Federal Rule of Civil Procedure 8(a)(2) provides that a complaint must contain “a short and plain statement of the claim showing that the pleader is entitled to relief.” Fed.R.Civ.P. 8(a)(2). Under Seventh Circuit law, “[t]o survive a motion to dismiss, the complaint ‘must contain sufficient factual matter, accepted as true, to state a claim to relief that is plausible on its face . . . . A claim has facial plausibility when the plaintiff pleads factual content that allows the court to draw the reasonable inference that the defendant is liable for the misconduct alleged.'” Arnett v. Webster, 658 F.3d 742, 751-52 (7th Cir. 2011) (quoting Ashcroft v. Iqbal, 129 S.Ct. 1937, 1949 (2009)). “Threadbare recitals of the elements of a cause of action, supported by mere conclusory statements, do not suffice” to satisfy Rule 8 or withstand a Rule 12(b)(6) motion. Iqbal, 129 S.Ct. at 1949. The complaint “must actually suggest that the plaintiff has a right to relief, by providing allegations that raise a right to relief above the speculative level.” Arnett, 658 F.3d at 752 (quoting Windy City Metal Fabricators & Supply, Inc. v. CIT Tech. Fin. Servs., 536 F.3d 663, 668 (7th Cir. 2008)).

         This standard does not require, however, that a plaintiff plead a probable cause of action. Arnett, 658 F.3d at 752. “[A] well-pleaded complaint may proceed even if it strikes a savvy judge that actual proof of those facts is improbable, and that a recovery is very remote and unlikely.” Id. (quoting Bell Atl. Corp. v. Twombly, 550 U.S. 544, 556 (2007)). A party moving to dismiss bears a weighty burden. “[O]nce a claim has been stated adequately, it may be supported by showing any set of facts consistent with the allegations in the complaint.” Twombly, 550 U.S. at 546.

         If Plaintiffs have failed to plead sufficient facts to state a claim of relief that is plausible on its face, the court should grant the motion to dismiss. See, e.g., Arnett, 658 F.3d 742. When a district court grants a motion to dismiss an original complaint, the plaintiff no longer has a right to amend her complaint. See Fed. R. Civ. P. 15(a)(1). However, under Federal Rule of Civil Procedure 15, a court should freely grant leave to a plaintiff to amend her complaint “when justice so requires, ” Fed.R.Civ.P. 15(2), and the “liberal amendment policy embodied in Rule 15 continues to govern a court's decision to dismiss a complaint with prejudice, ” Gonzalez-Koeneke v. West, 791 F.3d 801, 808 (7th Cir. 2015). “[A] plaintiff whose original complaint has been dismissed under Rule 12(b)(6) should be given at least one opportunity to try to amend her complaint before the entire action is dismissed.” Runnion v. Girl Scouts of Greater Chi. & Nw. Ind., 786 F.3d 510, 519 (7th Cir. 2015). However, where it is clear that the complaint's defect cannot be corrected because any amendment is futile, a court may deny leave to amend and enter an immediate final judgment. Id. at 520.

         Legal Analysis

          I. Section 1983 and the Eighth Amendment (Count I)

         Count I of Plaintiffs' complaint brings an action under 42 U.S.C. § 1983 alleging a violation of the Eighth Amendment of the Constitution, which has been made applicable to the States through the Fourteenth Amendment.[6] See, e.g., Robinson v. California, 370 U.S. 660 (1962);[Dkt. 1 at 12-15.] “To recover damages under § 1983, a plaintiff must establish that a defendant was personally responsible for the deprivation of a constitutional right.” Gentry v. Duckworth, 65 F.3d 555, 561 (7th Cir. 1995). “By the plain terms of § 1983, two-and only two-allegations are required in order to state a cause of action under that statute. First, the plaintiff must allege that some person has deprived him of a federal right. Second, he must allege that the person who has deprived him of that right acted under color of state[7] or territorial law.” Jacobs v. City of Chicago, 215 F.3d 758, 774-75 (7th Cir. 2000) (quoting Gomez v. Toledo, 446 U.S. 635, 640 (1980).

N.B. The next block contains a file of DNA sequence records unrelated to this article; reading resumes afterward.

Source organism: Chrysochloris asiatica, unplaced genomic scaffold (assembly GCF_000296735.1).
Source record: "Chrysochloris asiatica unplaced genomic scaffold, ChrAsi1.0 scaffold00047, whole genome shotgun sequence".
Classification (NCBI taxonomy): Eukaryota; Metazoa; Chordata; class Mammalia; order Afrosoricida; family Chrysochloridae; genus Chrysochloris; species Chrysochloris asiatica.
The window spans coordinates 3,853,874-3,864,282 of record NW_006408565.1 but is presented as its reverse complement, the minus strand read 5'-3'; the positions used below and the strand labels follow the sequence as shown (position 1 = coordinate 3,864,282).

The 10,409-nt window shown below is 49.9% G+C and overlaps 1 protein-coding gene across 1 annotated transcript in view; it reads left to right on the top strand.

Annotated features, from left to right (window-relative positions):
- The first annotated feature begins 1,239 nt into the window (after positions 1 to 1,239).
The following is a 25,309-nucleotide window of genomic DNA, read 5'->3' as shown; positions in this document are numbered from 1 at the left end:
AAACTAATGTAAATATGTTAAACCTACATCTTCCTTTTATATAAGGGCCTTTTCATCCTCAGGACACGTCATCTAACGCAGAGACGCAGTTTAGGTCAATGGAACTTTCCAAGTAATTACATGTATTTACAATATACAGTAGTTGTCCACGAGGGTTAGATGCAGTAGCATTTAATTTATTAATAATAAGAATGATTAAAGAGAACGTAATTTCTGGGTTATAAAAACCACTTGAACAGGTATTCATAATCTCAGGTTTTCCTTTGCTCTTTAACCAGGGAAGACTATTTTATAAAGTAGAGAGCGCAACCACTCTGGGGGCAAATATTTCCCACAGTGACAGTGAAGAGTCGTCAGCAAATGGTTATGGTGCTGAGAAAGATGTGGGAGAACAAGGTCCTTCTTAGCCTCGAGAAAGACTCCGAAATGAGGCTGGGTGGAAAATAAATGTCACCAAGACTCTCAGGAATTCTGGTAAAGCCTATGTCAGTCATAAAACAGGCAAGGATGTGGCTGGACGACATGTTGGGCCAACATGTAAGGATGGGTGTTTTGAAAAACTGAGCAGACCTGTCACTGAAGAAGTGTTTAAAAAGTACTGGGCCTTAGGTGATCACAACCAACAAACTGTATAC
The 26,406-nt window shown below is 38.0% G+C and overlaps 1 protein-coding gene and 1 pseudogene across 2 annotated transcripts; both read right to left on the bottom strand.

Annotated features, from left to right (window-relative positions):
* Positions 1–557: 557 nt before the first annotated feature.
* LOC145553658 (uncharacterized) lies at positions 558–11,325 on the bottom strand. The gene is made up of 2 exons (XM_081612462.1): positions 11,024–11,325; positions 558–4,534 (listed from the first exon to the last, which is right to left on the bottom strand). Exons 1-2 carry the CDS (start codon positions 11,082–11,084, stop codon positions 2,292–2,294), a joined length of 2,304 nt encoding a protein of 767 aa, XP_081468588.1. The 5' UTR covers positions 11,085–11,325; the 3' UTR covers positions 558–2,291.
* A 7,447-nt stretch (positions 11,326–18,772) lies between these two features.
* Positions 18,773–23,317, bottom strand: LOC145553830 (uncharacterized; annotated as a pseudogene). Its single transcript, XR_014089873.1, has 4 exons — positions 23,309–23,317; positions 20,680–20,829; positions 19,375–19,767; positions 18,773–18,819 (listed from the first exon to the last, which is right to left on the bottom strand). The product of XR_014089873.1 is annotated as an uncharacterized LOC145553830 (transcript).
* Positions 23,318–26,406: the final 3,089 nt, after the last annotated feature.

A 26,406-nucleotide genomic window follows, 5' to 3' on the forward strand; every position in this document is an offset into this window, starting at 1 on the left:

In this case, Plaintiffs allege that DOC Defendants violated Moore's rights under the Eighth Amendment, which bars the infliction of “cruel and unusual punishments.” U.S. Const. amend. VIII. The Eighth Amendment's prohibition against cruel and unusual punishment protects inmates against punishments that “involve the unnecessary and wanton infliction of pain, ” Estelle v. Gamble, 429 U.S. 97, 103 (1976) (internal citations omitted), and obligates the government “to provide medical care for those whom it is punishing by incarceration.” Id. This protects inmates “against a lack of medical care that ‘may result in pain and suffering which no one suggests would serve any penological purpose.'” Rodriguez v. Plymouth Ambulance Serv., 577 F.3d 816, 828 (7th Cir. 2009) (quoting Estelle, 429 U.S. at 103). It is well settled that the “‘unnecessary and wanton infliction of pain' proscribed by the Eighth Amendment includes a prohibition on deliberate indifference to the serious medical needs of prisoners.Orlowski v. Milwaukee Cty., 872 F.3d 417, 423 (7th Cir. 2017) (quoting Estelle, 429 U.S. at 104).

         Accordingly, a government officer may be held individually liable under Section 1983 if he exhibits “deliberate indifference to serious medical needs” of an inmate. Rodriquez, 577 F.3d at 828. However, mere negligence in the provision of medical care is not a constitutional violation. Id. at 829. A plaintiff must show both: “(1) an objectively serious medical condition to which (2) a state official was deliberately, that is subjectively, indifferent.” Id. (quoting Duckworth v. Ahmad, 532 F.3d 675, 679 (7th Cir. 2008)).

         A. Objectively Serious Medical Condition

         Under the first prong of the Eighth Amendment test, an objectively serious medical condition “is one that ‘has been diagnosed by a physician as mandating treatment or one that is so obvious that even a lay person would perceive the need for a doctor's attention.'” Thomas v. Cook County Sheriff's Dep't, 604 F.3d 293, 301 (7th Cir. 2010) (quoting Hayes v. Snyder, 546 F.3d 516, 522 (7th Cir. 2008)).

         There are facts alleged here that plausibly support the conclusion that Moore had an objectively serious medical condition. Moore, on several occasions, was brought to a medical unit after inmates or prison employees called for medical care. [Dkt. 1 ¶¶ 32, 34, 41.] Similarly, Moore exhibited outward, obvious symptoms, such as vomiting [id. ¶ 35]; collapsing in a shower stall [id. ¶ 32]; reporting back pain, shortness of breath, weakness, trouble walking any distance, and a sixty-five pound weight loss [id. ¶¶ 29-31]; appearing very pale and in severe pain, and lacking the ability to sit up [id. ¶ 41]. These symptoms were so obvious that even other inmates (laypersons) recognized her need for medical assistance by reporting Moore's condition to a nurse [id. ¶ 33]; continually pushing a call button to get Moore medical assistance [id. ¶ 39]; and calling Moore's father to suggest that he pursue private medical assistance [id. ¶ 38].

         Because Plaintiffs sufficiently pleaded that Moore had an objectively serious medical condition, we must now determine whether Plaintiffs sufficiently pleaded that the individual DOC Defendants were deliberately indifferent to that condition.

         B. Deliberate Indifference to ...